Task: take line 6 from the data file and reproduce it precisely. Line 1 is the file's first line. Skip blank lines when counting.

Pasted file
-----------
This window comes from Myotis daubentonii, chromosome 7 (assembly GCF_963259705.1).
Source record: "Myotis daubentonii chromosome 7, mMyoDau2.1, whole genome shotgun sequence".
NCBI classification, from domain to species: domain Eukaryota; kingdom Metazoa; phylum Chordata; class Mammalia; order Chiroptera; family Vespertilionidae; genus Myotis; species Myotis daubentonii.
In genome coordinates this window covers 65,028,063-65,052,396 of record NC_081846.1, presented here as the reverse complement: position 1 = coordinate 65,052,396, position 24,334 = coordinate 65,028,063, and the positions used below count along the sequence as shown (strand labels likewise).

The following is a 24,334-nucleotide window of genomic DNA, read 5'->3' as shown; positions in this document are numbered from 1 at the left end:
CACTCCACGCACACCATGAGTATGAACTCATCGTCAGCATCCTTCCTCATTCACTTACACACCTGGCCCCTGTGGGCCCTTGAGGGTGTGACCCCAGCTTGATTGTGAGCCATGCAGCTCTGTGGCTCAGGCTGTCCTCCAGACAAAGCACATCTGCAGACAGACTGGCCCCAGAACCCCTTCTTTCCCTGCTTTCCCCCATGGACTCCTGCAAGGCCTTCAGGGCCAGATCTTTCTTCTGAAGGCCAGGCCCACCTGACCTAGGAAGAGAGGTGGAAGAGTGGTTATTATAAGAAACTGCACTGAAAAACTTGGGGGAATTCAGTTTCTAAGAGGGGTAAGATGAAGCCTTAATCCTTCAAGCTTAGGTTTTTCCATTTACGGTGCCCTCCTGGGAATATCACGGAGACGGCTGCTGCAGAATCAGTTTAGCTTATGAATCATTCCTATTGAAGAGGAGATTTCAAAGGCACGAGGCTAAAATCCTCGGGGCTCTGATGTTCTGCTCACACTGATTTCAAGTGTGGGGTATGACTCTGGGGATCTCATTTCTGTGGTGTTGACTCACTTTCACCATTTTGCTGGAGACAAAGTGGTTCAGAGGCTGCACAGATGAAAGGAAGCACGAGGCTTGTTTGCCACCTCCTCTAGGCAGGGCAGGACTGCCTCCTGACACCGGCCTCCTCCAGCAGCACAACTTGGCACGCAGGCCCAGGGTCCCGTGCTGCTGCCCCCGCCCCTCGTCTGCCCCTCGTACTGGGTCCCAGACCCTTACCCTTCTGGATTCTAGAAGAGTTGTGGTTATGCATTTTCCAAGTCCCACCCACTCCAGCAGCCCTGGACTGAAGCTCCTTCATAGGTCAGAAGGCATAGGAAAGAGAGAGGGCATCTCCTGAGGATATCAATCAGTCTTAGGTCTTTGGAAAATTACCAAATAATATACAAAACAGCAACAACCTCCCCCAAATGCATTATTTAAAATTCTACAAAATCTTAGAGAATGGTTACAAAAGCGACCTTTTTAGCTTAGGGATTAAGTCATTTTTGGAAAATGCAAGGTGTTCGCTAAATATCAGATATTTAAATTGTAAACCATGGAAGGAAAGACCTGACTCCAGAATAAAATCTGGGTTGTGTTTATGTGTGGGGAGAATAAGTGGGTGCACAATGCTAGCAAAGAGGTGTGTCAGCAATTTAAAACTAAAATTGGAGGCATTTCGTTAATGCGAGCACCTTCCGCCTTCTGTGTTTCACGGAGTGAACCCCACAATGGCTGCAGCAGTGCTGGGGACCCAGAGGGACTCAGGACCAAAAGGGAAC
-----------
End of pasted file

CACTCCACGCACACCATGAGTATGAACTCATCGTCAGCATCCTTCCTCATTCACTTACACACCTGGCCCCTGTGGGCCCTTGAGGGTGTGACCCCAGCTTGATTGTGAGCCATGCAGCTCTGTGGCTCAGGCTGTCCTCCAGACAAAGCACATCTGCAGACAGACTGGCCCCAGAACCCCTTCTTTCCCTGCTTTCCCCCATGGACTCCTGCAAGGCCTTCAGGGCCAGATCTTTCTTCTGAAGGCCAGGCCCACCTGACCTAGGAAGAGAGGTGGAAGAGTGGTTATTATAAGAAACTGCACTGAAAAACTTGGGGGAATTCAGTTTCTAAGAGGGGTAAGATGAAGCCTTAATCCTTCAAGCTTAGGTTTTTCCATTTACGGTGCCCTCCTGGGAATATCACGGAGACGGCTGCTGCAGAATCAGTTTAGCTTATGAATCATTCCTATTGAAGAGGAGATTTCAAAGGCACGAGGCTAAAATCCTCGGGGCTCTGATGTTCTGCTCACACTGATTTCAAGTGTGGGGTATGACTCTGGGGATCTCATTTCTGTGGTGTTGACTCACTTTCACCATTTTGCTGGAGACAAAGTGGTTCAGAGGCTGCACAGATGAAAGGAAGCACGAGGCTTGTTTGCCACCTCCTCTAGGCAGGGCAGGACTGCCTCCTGACACCGGCCTCCTCCAGCAGCACAACTTGGCACGCAGGCCCAGGGTCCCGTGCTGCTGCCCCCGCCCCTCGTCTGCCCCTCGTACTGGGTCCCAGACCCTTACCCTTCTGGATTCTAGAAGAGTTGTGGTTATGCATTTTCCAAGTCCCACCCACTCCAGCAGCCCTGGACTGAAGCTCCTTCATAGGTCAGAAGGCATAGGAAAGAGAGAGGGCATCTCCTGAGGATATCAATCAGTCTTAGGTCTTTGGAAAATTACCAAATAATATACAAAACAGCAACAACCTCCCCCAAATGCATTATTTAAAATTCTACAAAATCTTAGAGAATGGTTACAAAAGCGACCTTTTTAGCTTAGGGATTAAGTCATTTTTGGAAAATGCAAGGTGTTCGCTAAATATCAGATATTTAAATTGTAAACCATGGAAGGAAAGACCTGACTCCAGAATAAAATCTGGGTTGTGTTTATGTGTGGGGAGAATAAGTGGGTGCACAATGCTAGCAAAGAGGTGTGTCAGCAATTTAAAACTAAAATTGGAGGCATTTCGTTAATGCGAGCACCTTCCGCCTTCTGTGTTTCACGGAGTGAACCCCACAATGGCTGCAGCAGTGCTGGGGACCCAGAGGGACTCAGGACCAAAAGGGAAC